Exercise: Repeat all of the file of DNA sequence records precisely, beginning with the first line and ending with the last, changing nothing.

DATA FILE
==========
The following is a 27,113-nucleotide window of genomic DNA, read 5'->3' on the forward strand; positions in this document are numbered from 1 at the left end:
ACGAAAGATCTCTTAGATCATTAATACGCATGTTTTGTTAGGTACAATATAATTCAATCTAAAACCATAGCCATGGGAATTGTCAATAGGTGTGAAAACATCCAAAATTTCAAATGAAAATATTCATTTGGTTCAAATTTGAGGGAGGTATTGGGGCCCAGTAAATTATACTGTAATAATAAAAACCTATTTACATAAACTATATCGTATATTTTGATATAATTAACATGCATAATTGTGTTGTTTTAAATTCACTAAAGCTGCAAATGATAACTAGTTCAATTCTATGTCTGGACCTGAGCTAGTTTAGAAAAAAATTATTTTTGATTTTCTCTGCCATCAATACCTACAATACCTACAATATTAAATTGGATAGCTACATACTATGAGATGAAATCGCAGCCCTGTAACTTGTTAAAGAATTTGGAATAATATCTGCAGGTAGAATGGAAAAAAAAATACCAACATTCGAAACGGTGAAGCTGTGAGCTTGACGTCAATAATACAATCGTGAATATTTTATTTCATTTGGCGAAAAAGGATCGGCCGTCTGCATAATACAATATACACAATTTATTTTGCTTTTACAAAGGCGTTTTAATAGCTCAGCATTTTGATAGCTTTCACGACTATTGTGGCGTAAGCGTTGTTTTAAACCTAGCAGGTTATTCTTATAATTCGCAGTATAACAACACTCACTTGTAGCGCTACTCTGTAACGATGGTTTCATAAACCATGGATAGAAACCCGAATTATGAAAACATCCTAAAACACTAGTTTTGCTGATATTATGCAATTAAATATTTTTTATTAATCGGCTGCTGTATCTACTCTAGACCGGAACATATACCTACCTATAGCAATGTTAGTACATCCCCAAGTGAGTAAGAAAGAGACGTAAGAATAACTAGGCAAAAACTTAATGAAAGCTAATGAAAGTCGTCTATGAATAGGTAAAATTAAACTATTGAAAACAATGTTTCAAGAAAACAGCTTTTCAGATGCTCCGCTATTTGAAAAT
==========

The following is a 27,113-nucleotide window of genomic DNA, read 5'->3' on the forward strand; positions in this document are numbered from 1 at the left end:
ACGAAAGATCTCTTAGATCATTAATACGCATGTTTTGTTAGGTACAATATAATTCAATCTAAAACCATAGCCATGGGAATTGTCAATAGGTGTGAAAACATCCAAAATTTCAAATGAAAATATTCATTTGGTTCAAATTTGAGGGAGGTATTGGGGCCCAGTAAATTATACTGTAATAATAAAAACCTATTTACATAAACTATATCGTATATTTTGATATAATTAACATGCATAATTGTGTTGTTTTAAATTCACTAAAGCTGCAAATGATAACTAGTTCAATTCTATGTCTGGACCTGAGCTAGTTTAGAAAAAAATTATTTTTGATTTTCTCTGCCATCAATACCTACAATACCTACAATATTAAATTGGATAGCTACATACTATGAGATGAAATCGCAGCCCTGTAACTTGTTAAAGAATTTGGAATAATATCTGCAGGTAGAATGGAAAAAAAAATACCAACATTCGAAACGGTGAAGCTGTGAGCTTGACGTCAATAATACAATCGTGAATATTTTATTTCATTTGGCGAAAAAGGATCGGCCGTCTGCATAATACAATATACACAATTTATTTTGCTTTTACAAAGGCGTTTTAATAGCTCAGCATTTTGATAGCTTTCACGACTATTGTGGCGTAAGCGTTGTTTTAAACCTAGCAGGTTATTCTTATAATTCGCAGTATAACAACACTCACTTGTAGCGCTACTCTGTAACGATGGTTTCATAAACCATGGATAGAAACCCGAATTATGAAAACATCCTAAAACACTAGTTTTGCTGATATTATGCAATTAAATATTTTTTATTAATCGGCTGCTGTATCTACTCTAGACCGGAACATATACCTACCTATAGCAATGTTAGTACATCCCCAAGTGAGTAAGAAAGAGACGTAAGAATAACTAGGCAAAAACTTAATGAAAGCTAATGAAAGTCGTCTATGAATAGGTAAAATTAAACTATTGAAAACAATGTTTCAAGAAAACAGCTTTTCAGATGCTCCGCTATTTGAAAAT